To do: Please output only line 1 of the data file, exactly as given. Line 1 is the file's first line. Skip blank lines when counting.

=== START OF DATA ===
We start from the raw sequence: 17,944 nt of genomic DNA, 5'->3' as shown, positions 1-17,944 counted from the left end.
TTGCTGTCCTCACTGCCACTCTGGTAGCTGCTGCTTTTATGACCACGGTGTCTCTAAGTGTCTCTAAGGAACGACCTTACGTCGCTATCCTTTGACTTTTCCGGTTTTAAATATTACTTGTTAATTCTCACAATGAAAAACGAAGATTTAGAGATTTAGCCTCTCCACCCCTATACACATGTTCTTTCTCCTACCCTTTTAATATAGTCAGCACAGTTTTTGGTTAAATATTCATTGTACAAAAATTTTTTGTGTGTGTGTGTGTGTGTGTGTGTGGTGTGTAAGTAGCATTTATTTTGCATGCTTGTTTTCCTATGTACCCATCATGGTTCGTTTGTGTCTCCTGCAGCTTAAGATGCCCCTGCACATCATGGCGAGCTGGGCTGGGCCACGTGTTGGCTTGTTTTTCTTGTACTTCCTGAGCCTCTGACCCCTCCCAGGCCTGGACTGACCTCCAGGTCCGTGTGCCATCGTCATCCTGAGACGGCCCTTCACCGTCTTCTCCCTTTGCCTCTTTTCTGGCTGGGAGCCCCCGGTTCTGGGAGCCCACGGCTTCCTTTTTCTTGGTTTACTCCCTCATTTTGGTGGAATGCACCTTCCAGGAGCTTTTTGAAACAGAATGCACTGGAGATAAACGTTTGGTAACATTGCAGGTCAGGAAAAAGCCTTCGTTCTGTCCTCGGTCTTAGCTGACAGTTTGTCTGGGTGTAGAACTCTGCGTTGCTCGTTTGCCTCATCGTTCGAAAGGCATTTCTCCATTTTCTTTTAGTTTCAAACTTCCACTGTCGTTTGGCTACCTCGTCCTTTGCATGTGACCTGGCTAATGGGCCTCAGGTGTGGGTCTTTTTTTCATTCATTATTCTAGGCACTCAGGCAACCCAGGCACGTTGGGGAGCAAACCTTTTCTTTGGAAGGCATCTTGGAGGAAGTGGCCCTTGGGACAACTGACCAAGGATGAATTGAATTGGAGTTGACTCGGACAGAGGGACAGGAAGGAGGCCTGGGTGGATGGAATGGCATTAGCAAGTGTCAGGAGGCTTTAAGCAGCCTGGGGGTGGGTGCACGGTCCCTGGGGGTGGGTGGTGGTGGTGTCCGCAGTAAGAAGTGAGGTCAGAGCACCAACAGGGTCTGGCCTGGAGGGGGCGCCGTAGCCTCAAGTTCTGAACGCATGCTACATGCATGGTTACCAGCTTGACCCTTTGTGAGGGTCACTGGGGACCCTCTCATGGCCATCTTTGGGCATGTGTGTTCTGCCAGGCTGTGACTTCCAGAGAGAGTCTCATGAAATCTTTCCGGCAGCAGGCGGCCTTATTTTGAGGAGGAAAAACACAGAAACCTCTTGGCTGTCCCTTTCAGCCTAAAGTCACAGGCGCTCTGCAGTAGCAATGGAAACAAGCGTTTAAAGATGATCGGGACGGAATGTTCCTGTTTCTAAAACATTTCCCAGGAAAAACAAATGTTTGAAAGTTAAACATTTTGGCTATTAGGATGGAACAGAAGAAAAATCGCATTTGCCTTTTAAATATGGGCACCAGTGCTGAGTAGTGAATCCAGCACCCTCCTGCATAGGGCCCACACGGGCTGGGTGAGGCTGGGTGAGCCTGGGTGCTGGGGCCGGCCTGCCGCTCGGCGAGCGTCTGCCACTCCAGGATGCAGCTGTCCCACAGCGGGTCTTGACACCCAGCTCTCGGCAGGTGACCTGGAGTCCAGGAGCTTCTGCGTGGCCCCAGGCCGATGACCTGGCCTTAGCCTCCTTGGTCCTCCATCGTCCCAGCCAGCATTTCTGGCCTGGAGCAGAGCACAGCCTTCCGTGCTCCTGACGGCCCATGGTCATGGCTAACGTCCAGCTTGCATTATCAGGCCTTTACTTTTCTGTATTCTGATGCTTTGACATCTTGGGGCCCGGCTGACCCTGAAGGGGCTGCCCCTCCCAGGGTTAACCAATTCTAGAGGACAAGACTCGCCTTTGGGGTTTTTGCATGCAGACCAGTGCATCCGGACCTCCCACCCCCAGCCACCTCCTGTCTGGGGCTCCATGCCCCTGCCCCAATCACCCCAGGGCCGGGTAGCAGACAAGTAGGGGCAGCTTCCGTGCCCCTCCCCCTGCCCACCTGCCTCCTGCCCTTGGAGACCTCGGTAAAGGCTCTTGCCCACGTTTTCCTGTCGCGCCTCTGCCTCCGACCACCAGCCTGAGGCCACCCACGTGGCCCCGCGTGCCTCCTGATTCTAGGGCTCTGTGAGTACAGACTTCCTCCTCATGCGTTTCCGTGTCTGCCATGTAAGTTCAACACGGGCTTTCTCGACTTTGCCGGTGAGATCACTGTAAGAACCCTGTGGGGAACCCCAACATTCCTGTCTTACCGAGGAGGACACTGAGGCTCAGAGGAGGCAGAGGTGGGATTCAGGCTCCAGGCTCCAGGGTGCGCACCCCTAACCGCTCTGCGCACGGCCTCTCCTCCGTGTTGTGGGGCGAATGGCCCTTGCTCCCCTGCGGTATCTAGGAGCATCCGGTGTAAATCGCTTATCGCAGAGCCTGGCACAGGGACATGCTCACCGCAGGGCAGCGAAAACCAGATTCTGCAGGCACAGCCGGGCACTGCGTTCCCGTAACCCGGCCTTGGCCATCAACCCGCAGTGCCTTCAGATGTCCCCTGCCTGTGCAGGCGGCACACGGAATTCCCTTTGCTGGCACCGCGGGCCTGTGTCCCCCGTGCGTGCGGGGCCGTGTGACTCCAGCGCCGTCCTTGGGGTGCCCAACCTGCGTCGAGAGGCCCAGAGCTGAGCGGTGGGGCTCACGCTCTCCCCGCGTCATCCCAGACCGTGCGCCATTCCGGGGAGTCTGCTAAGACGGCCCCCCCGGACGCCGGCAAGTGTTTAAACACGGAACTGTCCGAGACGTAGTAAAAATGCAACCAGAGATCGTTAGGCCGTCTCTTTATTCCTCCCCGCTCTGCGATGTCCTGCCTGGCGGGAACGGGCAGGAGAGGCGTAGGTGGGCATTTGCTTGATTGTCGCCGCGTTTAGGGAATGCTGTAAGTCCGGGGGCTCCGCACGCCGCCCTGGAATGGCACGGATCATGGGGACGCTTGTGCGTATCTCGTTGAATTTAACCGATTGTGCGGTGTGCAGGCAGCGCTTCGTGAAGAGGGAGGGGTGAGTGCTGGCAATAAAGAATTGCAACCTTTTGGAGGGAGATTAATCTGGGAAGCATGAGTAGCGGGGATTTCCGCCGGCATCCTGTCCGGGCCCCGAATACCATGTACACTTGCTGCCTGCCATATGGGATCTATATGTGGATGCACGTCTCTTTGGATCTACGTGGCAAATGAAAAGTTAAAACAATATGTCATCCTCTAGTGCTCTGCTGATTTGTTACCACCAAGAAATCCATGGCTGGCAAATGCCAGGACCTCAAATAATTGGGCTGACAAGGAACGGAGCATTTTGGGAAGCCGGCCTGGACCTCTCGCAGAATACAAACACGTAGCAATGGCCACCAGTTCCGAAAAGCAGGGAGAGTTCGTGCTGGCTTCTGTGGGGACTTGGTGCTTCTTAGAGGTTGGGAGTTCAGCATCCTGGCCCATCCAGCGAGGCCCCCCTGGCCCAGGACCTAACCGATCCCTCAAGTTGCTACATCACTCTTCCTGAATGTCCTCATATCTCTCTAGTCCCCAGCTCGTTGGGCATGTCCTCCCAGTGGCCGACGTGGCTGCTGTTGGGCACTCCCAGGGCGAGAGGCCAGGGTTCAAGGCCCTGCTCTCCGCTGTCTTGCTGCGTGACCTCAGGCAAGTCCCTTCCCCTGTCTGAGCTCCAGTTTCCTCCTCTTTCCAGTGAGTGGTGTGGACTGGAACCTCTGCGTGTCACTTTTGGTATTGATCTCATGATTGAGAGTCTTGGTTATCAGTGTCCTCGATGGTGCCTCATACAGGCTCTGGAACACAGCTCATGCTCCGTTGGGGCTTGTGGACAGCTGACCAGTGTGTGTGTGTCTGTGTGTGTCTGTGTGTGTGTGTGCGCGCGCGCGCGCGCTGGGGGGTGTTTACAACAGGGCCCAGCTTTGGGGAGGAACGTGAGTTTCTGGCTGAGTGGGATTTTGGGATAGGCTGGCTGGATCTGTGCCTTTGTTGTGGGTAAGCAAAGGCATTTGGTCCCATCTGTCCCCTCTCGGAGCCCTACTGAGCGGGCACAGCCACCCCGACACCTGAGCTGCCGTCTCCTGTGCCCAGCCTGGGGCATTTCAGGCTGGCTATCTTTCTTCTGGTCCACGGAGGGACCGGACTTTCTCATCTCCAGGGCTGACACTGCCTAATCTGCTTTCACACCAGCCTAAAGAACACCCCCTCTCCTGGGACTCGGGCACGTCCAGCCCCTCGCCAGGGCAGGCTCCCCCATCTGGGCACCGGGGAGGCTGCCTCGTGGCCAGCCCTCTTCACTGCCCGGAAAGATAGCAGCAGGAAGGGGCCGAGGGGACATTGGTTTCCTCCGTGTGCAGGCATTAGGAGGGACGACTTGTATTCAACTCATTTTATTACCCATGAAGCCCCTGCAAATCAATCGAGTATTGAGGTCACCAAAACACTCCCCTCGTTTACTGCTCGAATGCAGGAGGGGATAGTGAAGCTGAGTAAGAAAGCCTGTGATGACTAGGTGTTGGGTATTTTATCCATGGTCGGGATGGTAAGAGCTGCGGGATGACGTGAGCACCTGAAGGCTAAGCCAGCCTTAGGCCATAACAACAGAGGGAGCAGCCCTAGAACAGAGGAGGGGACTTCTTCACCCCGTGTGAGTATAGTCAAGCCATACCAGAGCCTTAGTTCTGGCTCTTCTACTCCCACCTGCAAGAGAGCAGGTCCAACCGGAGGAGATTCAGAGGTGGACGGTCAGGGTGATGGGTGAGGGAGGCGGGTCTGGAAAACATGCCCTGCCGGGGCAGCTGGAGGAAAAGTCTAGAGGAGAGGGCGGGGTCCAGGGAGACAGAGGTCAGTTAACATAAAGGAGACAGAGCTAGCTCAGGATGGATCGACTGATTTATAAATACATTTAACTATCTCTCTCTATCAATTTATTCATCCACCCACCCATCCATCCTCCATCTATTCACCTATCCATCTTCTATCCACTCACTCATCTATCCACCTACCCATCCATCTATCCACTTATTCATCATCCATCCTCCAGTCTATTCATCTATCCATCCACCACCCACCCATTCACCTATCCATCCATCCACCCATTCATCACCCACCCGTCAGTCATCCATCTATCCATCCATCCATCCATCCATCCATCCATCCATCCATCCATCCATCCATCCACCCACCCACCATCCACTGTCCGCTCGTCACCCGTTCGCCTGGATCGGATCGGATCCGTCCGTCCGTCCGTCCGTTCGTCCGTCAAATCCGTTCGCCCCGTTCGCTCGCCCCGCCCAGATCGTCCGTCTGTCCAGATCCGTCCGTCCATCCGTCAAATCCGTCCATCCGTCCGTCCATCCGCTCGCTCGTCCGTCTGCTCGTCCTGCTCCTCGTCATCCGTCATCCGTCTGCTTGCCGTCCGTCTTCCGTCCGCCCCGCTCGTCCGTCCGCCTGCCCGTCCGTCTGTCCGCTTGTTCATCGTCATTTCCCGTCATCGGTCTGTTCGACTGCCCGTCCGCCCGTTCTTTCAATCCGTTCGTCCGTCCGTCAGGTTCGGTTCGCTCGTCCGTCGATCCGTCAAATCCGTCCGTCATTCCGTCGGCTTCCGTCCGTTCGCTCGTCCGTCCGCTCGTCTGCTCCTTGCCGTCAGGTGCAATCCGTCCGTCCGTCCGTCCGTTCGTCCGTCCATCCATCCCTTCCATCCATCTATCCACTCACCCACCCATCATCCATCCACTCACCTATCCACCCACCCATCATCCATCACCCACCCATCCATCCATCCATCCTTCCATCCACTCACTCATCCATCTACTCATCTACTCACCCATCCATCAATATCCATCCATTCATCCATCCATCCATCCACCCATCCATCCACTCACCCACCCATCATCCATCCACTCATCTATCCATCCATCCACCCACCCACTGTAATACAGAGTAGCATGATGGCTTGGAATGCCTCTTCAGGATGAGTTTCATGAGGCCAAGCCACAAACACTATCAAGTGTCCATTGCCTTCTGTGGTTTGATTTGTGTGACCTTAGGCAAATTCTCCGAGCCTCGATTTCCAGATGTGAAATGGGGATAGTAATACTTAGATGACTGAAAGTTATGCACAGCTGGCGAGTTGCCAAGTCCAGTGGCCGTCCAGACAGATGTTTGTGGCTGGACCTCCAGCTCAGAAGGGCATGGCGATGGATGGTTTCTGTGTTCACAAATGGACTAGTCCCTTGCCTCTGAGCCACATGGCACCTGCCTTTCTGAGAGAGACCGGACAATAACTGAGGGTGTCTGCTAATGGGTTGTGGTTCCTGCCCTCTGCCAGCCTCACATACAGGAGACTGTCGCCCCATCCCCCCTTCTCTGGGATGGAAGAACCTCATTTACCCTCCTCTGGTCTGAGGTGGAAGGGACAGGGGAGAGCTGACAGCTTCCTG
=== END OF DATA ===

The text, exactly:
We start from the raw sequence: 17,944 nt of genomic DNA, 5'->3' as shown, positions 1-17,944 counted from the left end.